Kwame Anthony Appiah during a visit to Knox Co...
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This past Sunday, The New York Times Book Review ran a piece by Jonathan Haidt about Princeton philosopher Kwame Anthony Appiah‘s new book The Honor Code: How Moral Revolutions Happen. I haven’t read the book yet, though I immediately added it to my Amazon Wishlist as it fits right in with some research I’ve begun on contemporary morality.

The review itself, however, is very well written and worthy of consideration. I brought a portion of the piece, Haidt’s only criticism, actually, into the English Composition course that I teach and asked the class to consider it. The conversation that it spurred was interesting, so I thought I’d extend it to you as well. Here’s the selection, and you should know that early in the essay “WEIRD” is explained to be an acronym for “Western, educated, industrialized, rich, and democratic.” Without further ado:

Yet by Appiah’s own analysis, peer honor can survive only in an “honor world,” and that is precisely the kind of world that WEIRD societies asphyxiate. At the University of Virginia, for example, we have a student-run honor system, created in 1842 by a few hundred sons of Virginia planters whose families vigilantly tracked one another’s reputations and arranged marital and commercial alliances accordingly. In that world, a gentleman could not tolerate a stain upon his honor, and neither could a community of gentlemen. We therefore have a “single sanction” based on a psychology of purity: any dishonorable behavior contaminates the whole community, so any violation of the honor code is punishable by expulsion.

Today, however, the university’s 21,000 students come from all over the world, and concerns about purity are mostly confined to the cafeteria. The moral domain has shrunk — as it must to accommodate the individualism, mobility and diversity of a WEIRD society — to its bare minimum: don’t hurt people, treat them fairly but otherwise leave them alone. Students at Virginia work hard and care about their grades, but when they learn about fellow students’ cheating, they usually do nothing. They understand that cheating harms others (in courses graded on a curve), but because WEIRD moral calculus involves only individuals (not the honor of the group), they feel that expulsion is too harsh a punishment. And because they do not feel personally dishonored by a cheater, it’s not clear to them why they should step forward and press charges. The result is that our purity-based single sanction, still in force long after the death of its natal honor world, increases students’ willingness to tolerate dishonorable behavior.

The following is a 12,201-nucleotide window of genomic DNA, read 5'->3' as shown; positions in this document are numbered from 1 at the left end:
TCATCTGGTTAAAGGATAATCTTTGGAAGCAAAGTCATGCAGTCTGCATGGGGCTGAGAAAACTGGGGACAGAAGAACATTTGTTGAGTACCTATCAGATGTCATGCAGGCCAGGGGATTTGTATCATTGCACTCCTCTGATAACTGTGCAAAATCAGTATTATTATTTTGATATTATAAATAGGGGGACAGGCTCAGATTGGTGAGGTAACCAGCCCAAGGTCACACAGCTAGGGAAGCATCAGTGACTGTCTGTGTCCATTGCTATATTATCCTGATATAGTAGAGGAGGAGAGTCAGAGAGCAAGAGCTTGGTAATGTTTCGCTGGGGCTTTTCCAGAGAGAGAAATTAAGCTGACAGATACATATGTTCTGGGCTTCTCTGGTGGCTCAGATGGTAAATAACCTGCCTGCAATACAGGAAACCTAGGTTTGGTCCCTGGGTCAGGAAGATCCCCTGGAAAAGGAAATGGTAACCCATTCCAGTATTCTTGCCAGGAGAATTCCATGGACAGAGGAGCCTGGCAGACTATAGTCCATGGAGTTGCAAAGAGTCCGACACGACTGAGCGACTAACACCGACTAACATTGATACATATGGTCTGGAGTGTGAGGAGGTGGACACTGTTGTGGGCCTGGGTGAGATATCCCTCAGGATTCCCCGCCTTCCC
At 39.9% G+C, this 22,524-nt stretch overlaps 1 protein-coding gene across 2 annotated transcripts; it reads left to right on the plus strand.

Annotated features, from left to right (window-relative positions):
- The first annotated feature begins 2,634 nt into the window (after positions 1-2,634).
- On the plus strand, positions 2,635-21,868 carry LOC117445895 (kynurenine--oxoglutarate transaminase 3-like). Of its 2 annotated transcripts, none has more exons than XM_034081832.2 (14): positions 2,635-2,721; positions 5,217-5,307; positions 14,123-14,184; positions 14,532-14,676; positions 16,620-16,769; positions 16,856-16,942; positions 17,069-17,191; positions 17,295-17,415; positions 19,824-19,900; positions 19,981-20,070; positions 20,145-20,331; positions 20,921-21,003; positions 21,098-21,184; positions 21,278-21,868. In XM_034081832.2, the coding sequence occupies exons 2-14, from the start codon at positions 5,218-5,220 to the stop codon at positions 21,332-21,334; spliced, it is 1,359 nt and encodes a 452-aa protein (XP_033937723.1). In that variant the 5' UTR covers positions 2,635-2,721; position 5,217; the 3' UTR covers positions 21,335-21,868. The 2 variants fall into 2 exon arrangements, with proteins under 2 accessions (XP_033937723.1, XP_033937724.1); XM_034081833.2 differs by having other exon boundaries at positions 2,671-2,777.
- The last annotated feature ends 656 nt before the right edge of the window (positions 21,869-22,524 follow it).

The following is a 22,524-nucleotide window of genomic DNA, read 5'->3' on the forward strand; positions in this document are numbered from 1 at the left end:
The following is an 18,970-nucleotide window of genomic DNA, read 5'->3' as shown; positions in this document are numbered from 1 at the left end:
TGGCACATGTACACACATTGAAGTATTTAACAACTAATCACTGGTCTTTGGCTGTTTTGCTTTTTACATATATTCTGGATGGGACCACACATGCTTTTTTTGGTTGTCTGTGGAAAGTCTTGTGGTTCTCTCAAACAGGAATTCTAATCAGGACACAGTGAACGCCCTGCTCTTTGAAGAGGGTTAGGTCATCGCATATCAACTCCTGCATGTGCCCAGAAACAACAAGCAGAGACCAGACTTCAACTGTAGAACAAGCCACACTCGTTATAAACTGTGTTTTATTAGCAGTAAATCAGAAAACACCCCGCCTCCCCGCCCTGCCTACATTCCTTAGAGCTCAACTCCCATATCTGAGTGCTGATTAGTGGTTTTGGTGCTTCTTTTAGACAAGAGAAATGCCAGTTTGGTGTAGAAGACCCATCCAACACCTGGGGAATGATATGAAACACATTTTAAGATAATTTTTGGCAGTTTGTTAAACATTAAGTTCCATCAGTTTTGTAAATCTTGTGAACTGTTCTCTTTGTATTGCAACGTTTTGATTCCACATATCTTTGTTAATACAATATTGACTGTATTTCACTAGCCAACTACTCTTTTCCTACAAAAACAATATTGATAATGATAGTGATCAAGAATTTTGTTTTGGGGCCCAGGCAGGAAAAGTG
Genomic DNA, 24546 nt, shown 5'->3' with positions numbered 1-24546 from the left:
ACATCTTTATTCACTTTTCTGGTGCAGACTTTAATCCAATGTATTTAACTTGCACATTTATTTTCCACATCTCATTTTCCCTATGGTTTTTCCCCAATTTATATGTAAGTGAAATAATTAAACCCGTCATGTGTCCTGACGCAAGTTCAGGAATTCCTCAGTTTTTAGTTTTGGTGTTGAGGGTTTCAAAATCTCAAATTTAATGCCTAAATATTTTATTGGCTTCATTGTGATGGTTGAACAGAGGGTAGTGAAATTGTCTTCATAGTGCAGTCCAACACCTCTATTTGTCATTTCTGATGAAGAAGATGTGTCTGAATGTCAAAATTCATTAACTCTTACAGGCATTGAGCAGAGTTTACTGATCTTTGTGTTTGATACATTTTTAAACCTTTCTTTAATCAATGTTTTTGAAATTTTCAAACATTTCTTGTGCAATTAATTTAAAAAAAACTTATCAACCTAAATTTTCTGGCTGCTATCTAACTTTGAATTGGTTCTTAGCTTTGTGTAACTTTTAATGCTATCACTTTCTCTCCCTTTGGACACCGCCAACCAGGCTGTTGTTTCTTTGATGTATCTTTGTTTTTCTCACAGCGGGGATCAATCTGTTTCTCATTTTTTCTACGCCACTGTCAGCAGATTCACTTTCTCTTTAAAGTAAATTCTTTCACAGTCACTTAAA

I’m most interested in this assertion, “The moral domain has shrunk — as it must to accommodate the individualism, mobility and diversity of a WEIRD society — to its bare minimum: don’t hurt people, treat them fairly but otherwise leave them alone.” Is this an accurate summation of contemporary morality? If so, where does Christian morality, or any system of ethics based on religion, fit into this picture?

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Jonathan D. Fitzgerald

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